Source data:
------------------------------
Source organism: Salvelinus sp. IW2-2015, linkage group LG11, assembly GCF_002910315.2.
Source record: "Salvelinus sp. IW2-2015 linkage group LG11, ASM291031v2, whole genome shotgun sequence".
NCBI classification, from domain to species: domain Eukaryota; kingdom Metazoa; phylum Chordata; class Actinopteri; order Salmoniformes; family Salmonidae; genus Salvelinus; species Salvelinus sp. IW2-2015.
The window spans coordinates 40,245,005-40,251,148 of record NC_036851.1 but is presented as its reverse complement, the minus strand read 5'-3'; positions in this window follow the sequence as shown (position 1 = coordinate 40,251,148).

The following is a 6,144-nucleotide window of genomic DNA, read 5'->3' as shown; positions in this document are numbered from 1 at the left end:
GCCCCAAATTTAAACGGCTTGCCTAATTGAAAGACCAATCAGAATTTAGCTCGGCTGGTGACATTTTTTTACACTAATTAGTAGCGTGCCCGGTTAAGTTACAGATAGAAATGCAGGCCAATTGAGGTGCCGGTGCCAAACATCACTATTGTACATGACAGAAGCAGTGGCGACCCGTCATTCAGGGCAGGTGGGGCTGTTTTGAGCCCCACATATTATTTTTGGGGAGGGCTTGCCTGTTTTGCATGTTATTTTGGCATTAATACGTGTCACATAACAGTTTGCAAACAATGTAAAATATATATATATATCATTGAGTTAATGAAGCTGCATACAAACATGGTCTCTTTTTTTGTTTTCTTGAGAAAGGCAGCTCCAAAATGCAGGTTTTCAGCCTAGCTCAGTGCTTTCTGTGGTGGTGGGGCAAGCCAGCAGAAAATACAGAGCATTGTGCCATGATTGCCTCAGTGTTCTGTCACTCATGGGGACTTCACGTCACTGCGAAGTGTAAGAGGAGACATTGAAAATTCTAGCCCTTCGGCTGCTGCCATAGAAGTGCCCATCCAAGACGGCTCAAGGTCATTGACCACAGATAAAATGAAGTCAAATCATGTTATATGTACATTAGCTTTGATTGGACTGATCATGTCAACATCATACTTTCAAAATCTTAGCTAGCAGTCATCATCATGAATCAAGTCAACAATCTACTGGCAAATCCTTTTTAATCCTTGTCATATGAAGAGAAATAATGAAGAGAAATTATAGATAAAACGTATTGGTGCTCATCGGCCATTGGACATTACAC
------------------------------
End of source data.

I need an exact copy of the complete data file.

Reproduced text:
Source organism: Salvelinus sp. IW2-2015, linkage group LG11, assembly GCF_002910315.2.
Source record: "Salvelinus sp. IW2-2015 linkage group LG11, ASM291031v2, whole genome shotgun sequence".
NCBI classification, from domain to species: domain Eukaryota; kingdom Metazoa; phylum Chordata; class Actinopteri; order Salmoniformes; family Salmonidae; genus Salvelinus; species Salvelinus sp. IW2-2015.
The window spans coordinates 40,245,005-40,251,148 of record NC_036851.1 but is presented as its reverse complement, the minus strand read 5'-3'; positions in this window follow the sequence as shown (position 1 = coordinate 40,251,148).

The following is a 6,144-nucleotide window of genomic DNA, read 5'->3' as shown; positions in this document are numbered from 1 at the left end:
GCCCCAAATTTAAACGGCTTGCCTAATTGAAAGACCAATCAGAATTTAGCTCGGCTGGTGACATTTTTTTACACTAATTAGTAGCGTGCCCGGTTAAGTTACAGATAGAAATGCAGGCCAATTGAGGTGCCGGTGCCAAACATCACTATTGTACATGACAGAAGCAGTGGCGACCCGTCATTCAGGGCAGGTGGGGCTGTTTTGAGCCCCACATATTATTTTTGGGGAGGGCTTGCCTGTTTTGCATGTTATTTTGGCATTAATACGTGTCACATAACAGTTTGCAAACAATGTAAAATATATATATATATCATTGAGTTAATGAAGCTGCATACAAACATGGTCTCTTTTTTTGTTTTCTTGAGAAAGGCAGCTCCAAAATGCAGGTTTTCAGCCTAGCTCAGTGCTTTCTGTGGTGGTGGGGCAAGCCAGCAGAAAATACAGAGCATTGTGCCATGATTGCCTCAGTGTTCTGTCACTCATGGGGACTTCACGTCACTGCGAAGTGTAAGAGGAGACATTGAAAATTCTAGCCCTTCGGCTGCTGCCATAGAAGTGCCCATCCAAGACGGCTCAAGGTCATTGACCACAGATAAAATGAAGTCAAATCATGTTATATGTACATTAGCTTTGATTGGACTGATCATGTCAACATCATACTTTCAAAATCTTAGCTAGCAGTCATCATCATGAATCAAGTCAACAATCTACTGGCAAATCCTTTTTAATCCTTGTCATATGAAGAGAAATAATGAAGAGAAATTATAGATAAAACGTATTGGTGCTCATCGGCCATTGGACATTACAC